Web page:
“I’m the woman face of the RJD,” says Misa Bharati even as her father Lalu Prasad pulls out all stops to revive the Rashtriya Janata Dal’s flagging fortunes, build the second line of leadership and ensure generational succession for the growth of the party. Former Chief Minister Rabri Devi too has done her bit to give political wings to her 39-year-old daughter, but the load of canvassing has been borne by Mr. Prasad.
Irrespective of whether he hands over the mantle to Misa immediately or not, circumstances have forced Mr. Prasad to project her as a rallying point to strengthen the RJD’s roots and its leadership. The RJD chief’s electoral prospects took a hit after he was barred from contesting elections following his conviction in the multi-crore fodder scam case in September 2013.
Apart from maintaining the party’s base, which he formed in 1997 after splitting from the Janata Dal, Mr. Prasad’s decision to field his daughter from Pataliputra constituency is also aimed at replicating the success achieved by Mulayam Singh and Shibu Soren by placing their sons in the driver’s seat.
Akhilesh Yadav played a crucial role in the Samajwadi Party’s success in the Uttar Pradesh Assembly elections and Mr. Soren galvanised the sputtering Jharkhand Mukti Morcha into a fighting force by making way for Hemant Soren to take over as Chief Minister in Jharkhand.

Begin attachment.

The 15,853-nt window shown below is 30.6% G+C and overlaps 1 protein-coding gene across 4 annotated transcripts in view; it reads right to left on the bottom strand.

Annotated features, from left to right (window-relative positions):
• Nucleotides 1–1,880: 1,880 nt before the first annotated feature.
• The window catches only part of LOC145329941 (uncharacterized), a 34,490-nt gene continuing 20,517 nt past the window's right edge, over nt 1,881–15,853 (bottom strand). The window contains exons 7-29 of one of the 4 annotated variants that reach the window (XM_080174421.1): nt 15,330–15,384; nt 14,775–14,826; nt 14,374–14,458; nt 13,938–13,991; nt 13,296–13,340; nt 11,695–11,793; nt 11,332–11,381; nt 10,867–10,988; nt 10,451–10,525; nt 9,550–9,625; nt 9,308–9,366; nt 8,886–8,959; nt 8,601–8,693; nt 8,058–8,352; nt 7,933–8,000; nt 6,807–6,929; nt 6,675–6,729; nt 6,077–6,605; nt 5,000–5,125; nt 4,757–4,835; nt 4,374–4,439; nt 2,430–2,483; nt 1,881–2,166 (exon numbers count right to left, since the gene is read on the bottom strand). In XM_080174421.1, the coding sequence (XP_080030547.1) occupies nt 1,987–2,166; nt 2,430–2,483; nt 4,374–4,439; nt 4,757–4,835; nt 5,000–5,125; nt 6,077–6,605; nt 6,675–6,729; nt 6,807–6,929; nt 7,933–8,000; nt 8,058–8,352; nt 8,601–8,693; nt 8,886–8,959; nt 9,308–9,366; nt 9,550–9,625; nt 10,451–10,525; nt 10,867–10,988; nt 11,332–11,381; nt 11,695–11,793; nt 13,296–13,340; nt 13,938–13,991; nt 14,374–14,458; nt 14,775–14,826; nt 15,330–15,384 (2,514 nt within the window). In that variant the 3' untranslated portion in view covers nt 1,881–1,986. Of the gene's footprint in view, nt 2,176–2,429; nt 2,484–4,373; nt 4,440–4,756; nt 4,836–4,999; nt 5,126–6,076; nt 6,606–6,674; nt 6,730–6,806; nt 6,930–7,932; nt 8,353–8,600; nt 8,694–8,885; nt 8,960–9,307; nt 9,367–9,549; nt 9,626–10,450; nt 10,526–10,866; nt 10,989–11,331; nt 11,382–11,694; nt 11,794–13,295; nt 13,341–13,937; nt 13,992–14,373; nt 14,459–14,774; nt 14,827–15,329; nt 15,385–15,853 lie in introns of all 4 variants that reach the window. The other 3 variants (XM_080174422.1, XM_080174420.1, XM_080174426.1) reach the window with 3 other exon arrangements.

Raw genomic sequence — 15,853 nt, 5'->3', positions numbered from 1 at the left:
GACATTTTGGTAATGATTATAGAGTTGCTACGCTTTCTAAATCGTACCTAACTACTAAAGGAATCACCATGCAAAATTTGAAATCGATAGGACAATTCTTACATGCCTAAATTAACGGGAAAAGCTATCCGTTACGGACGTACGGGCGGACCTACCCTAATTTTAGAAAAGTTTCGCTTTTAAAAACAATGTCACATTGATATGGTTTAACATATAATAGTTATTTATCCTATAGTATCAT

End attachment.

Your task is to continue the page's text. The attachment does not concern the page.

In the run-up to the polls, when it appeared smooth sailing for Mr. Prasad, his right-hand man Ram Kripal Yadav threw a spanner in the works by staking claim to the Pataliputra seat. Mr. Ram Kripal Yadav defected to the BJP and is contesting from the constituency that goes to the polls on April 17 on the party ticket.
Mr. Prasad, now, has to fend off the challenge posed to his leadership of the Yadav community by his mentor and sitting JD(U) MP Ranjan Prasad Yadav and his disciple Mr. Ram Kripal Yadav.
Building mass support
Up against two uncles, Ms. Bharati has adopted the mass contact strategy to draw the support of women and young girls.
She has promised to ensure women’s reservation in the legislature even though Mr. Prasad has made known his opposition to the bill in its present form demanding reservations for various categories.
Mr. Prasad has projected Ms. Bharati as the one who would take on BJP leaders Sushma Swaraj and Uma Bharati in the Lok Sabha on social justice issues.
Mr. Prasad’s son Tejaswi is also forging a connect with the youth, though he is still ineligible to contest the elections. On the campaign trail, Mr. Prasad has left no stone unturned. He has redefined electioneering by making his chopper land in villages and addressing political rallies in residential areas in contrast to the usual election rallies held at the district or sub divisional level.
“At stake is adhyakhshji’s (presidents’s) pagdi (crown),” RJD party workers tell voters lashing out at Mr. Yadav for betraying the RJD chief who mentored him for almost three decades.
Mr. Prasad has accused Mr. Yadav of placing the pagdi of social justice at the BJP’s feet. “You have to hold your head high with dignity… It is not my or my daughter’s prestige which is at stake,” says Mr. Prasad, but the unity and integrity of the country. He halted L.K. Advani’s rath in Samastipur in 1991 and claims Bihar will do it again by checkmating Narendra Modi this time, with an eye on Muslim votes. Mr. Prasad’s support seems to be growing in the rural areas. Dharmendra Yadav, a youth in Haldi Chapra, says there won’t be any erosion in the community’s vote.
Sure about winning the Kurmi votes (about 1 lakh), the JD(U) is hoping to cash in on the Maha Dalits (1.6 lakh), extremely backward castes (1 lakh) and Koeri votes (60,000).
Courtesy: The Hindu